Emilia knows that Othello believes that Desdemona has cheated on him with Cassio, but the interesting factor is that Emilia knows that is not true as she arguably knows Desdemona the most out of all the characters. Desdemona's isolation prior to her death is “ attributable to the onlookers' nonintervention” (Vanita 343). Emilia was aware of the abuse that Othello put upon Desdemona even though she knew the accusations against her were false “For if she be not honest, chaste and true,/ There’s no man happy; the purest of their wives/ Is foul slander” (Shakespeare 4.2.18-20) but still leaves Desdemona in isolation with Othello, even though she was aware of what he believed. When Othello confronts Desdemona with the claims of cheating Othello commands Emilia to “Leave Procreants alone and shut the door;/ Cough or cry “hem”
Superiority regarding gender has historically produced controversy. Within the renaissance the role and purpose of women were subject to discussio. It was up to debate as to whether women natural were abound to treacru and sinful motives. Within Othello women are either seen as whores or those of good women. “Italian women were very less living women… There are many lewd living women… sinful use of their wicked bodies” Othello initially thought this of Desdemona of which was proved wrong when he fell in love with her.
Both tales have positions on honor, which reflect a moral inversion seen within the Decameron. In the tale of Caterina and Ricciardo, the story ends happily due to the fact Riccardo was caught and given a choice by Caterina’s father to either marry his daughter or be killed for romping around with her. While in the tale of Tancredi and Ghismonda, the story ends in tragedy due to a false honor. This honor devised was hidden underneath a layer of jealousy, and debatably, an insinuated desire for Ghismonda by Tancredi himself. Ghismonda also died in Guiscardo’s honor.
(Shakespeare 2.2.144) The quote shown helps it to be seen that Romeo and Juliet going after each other is causing them to make not good decisions. You can see the constant atrocious decision-making, from the past two to the next. Romeo and Juliet continue to make lousy decisions such as them officially getting married. Friar Lawrence speaks to Romeo and Juliet about being “incorporate two in one” before he leaves them “shall not stay alone.” (Shakespeare 2.6.35) From the brief passage from the story, you can see how many bad decisions are being made and how they are adding up, leading towards the tragic end. As can see from reading, the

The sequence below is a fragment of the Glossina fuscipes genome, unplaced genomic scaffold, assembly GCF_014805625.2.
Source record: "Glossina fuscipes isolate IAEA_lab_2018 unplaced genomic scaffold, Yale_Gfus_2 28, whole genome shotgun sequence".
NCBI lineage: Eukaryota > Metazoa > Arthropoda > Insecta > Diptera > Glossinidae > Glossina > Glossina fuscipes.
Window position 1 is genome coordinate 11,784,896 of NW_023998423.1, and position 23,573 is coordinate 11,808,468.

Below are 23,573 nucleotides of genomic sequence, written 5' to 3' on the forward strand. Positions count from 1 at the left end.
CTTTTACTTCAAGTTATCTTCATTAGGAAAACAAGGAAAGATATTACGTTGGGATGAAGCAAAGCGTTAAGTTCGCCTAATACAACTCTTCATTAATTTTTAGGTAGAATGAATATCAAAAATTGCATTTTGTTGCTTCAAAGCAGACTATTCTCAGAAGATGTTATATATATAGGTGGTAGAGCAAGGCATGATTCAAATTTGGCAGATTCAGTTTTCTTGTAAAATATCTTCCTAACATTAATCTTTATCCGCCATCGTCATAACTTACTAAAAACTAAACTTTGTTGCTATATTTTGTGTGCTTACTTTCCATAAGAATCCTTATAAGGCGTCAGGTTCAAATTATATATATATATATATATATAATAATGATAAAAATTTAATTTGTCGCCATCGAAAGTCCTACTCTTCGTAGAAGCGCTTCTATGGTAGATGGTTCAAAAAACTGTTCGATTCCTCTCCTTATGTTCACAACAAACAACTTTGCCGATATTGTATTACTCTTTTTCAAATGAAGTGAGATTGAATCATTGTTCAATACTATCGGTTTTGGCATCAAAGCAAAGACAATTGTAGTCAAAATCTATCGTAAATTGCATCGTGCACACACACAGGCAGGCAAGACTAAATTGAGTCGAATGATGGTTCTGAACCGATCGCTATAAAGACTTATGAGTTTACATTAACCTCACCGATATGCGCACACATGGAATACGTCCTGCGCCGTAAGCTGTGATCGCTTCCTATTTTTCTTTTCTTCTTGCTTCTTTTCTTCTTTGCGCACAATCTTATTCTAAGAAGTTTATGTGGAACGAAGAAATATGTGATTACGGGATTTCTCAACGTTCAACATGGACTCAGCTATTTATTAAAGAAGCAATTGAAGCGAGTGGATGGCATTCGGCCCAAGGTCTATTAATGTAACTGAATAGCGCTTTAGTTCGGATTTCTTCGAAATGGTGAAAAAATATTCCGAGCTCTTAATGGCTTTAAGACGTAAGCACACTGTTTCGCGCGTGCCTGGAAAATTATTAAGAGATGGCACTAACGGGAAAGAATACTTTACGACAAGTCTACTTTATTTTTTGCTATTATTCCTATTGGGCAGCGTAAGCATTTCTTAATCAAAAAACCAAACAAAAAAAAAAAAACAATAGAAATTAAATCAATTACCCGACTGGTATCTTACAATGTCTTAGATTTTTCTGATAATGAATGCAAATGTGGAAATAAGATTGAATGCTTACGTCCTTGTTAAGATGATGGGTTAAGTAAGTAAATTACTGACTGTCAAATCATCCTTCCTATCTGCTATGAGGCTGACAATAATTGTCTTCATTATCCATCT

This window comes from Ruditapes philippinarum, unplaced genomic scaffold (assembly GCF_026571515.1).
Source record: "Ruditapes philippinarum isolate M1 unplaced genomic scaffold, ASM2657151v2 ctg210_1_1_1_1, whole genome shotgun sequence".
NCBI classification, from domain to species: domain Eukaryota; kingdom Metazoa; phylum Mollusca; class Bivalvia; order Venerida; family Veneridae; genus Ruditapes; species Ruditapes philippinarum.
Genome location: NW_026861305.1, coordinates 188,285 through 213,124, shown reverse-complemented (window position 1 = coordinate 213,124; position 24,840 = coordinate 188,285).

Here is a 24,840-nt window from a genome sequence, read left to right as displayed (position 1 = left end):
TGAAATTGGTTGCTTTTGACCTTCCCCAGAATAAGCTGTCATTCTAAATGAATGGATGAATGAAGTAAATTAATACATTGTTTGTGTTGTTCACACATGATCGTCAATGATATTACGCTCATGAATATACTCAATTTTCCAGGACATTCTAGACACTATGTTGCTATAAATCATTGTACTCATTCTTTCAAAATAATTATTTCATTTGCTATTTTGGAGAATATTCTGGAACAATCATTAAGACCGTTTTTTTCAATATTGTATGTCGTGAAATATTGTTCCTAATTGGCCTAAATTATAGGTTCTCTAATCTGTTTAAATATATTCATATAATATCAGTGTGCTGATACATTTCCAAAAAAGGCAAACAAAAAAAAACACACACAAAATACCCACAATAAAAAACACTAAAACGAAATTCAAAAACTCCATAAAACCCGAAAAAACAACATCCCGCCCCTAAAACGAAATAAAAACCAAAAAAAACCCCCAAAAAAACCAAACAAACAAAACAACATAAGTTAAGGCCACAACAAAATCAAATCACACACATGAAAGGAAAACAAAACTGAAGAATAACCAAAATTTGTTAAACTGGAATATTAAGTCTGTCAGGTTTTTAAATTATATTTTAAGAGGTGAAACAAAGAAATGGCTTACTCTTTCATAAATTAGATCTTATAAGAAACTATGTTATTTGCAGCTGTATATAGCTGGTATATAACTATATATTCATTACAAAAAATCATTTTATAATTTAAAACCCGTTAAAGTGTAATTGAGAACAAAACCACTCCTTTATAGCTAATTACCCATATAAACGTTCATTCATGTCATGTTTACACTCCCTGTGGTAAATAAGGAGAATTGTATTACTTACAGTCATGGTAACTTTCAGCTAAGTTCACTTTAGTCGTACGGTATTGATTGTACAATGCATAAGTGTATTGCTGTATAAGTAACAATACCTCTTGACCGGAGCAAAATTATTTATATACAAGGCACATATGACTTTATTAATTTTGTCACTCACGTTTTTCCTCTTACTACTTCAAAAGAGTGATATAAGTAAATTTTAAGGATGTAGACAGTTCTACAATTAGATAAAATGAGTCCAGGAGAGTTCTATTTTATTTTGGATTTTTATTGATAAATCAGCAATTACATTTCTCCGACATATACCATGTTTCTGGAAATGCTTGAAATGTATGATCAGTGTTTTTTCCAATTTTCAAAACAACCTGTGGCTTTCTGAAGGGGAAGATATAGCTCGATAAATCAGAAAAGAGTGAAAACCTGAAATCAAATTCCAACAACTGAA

Explain how themes of betrayal and jealousy affect the development of Othello over the course of Act 3. The portrayal of the character, Othello, is changes greatly throughout Act 3 due not only the antagonist but to Othello’s growing incurable jealousy on Desdemona’s ‘affair’. Iago’s behaviour and pretence of being forever loyal to Othello has an immense effect on the development of Othello’s character during Act 3. The quote “Patience, I say; your mind perhaps may change” demonstrates that Iago is using reverse psychology on Othello. Without saying the exact words, Iago is encouraging Othello to follow his plan through.
Shakespeare’s The Taming of the Shrew is often attacked for its misogynistic oppression of women and domestically abusive undertones, especially for the ‘taming’ of the titular shrew, Katherina. However, in an at least humanist, if not feminist, point of view, I argue that there are two different but overlapping sets of relationship dynamics between our main couple. Their relationship is constantly dual-layered. The first is the pair’s “madly mated” (3.3.242) personalities which allows them to form a partnership that proves to be a union of equals by Act 5. While the other, shaped and influenced by the social expectations of the ‘public,’ is the dynamic that relies on both of their imaginations to play the roles that they are presumably assigned
This difference can be attributed to Shakespeare’s desire to create strong female characters as seen in many of the playwright’s other works such as Viola from ‘Twelfth Night’ and Portia from ‘The Merchant of Venice’. The turning point of their relationship is the execution scene of the Macduffs. Lady Macbeth’s decent into madness allows her to flee a life that she thought she wanted but ultimately does not suit her
Lear believes that his daughter does not care for him and so takes away her inheritance, while Claudio believes that his betrothed has been unfaithful and so shames her on their wedding day. The final similarity is Shakespeare’s use of ‘funny characters,’ those whose value seems to be nothing more than to provide the audience, usually the groundlings, with same base form of amusement. Lear has his jester, and the maid Margaret plays the part in Much Ado. However, often these characters will be given deeply philosophical lines and essential parts in the furthering of the plot, which go unseen by the average, non-academic viewer. “While we might think little of the buffoonery of a Nick Bottom or the witticisms of a Feste, Shakespeare, his contemporaries in the early modern professional theatre and especially his audiences, valued clowning highly – and scrutinised it carefully in its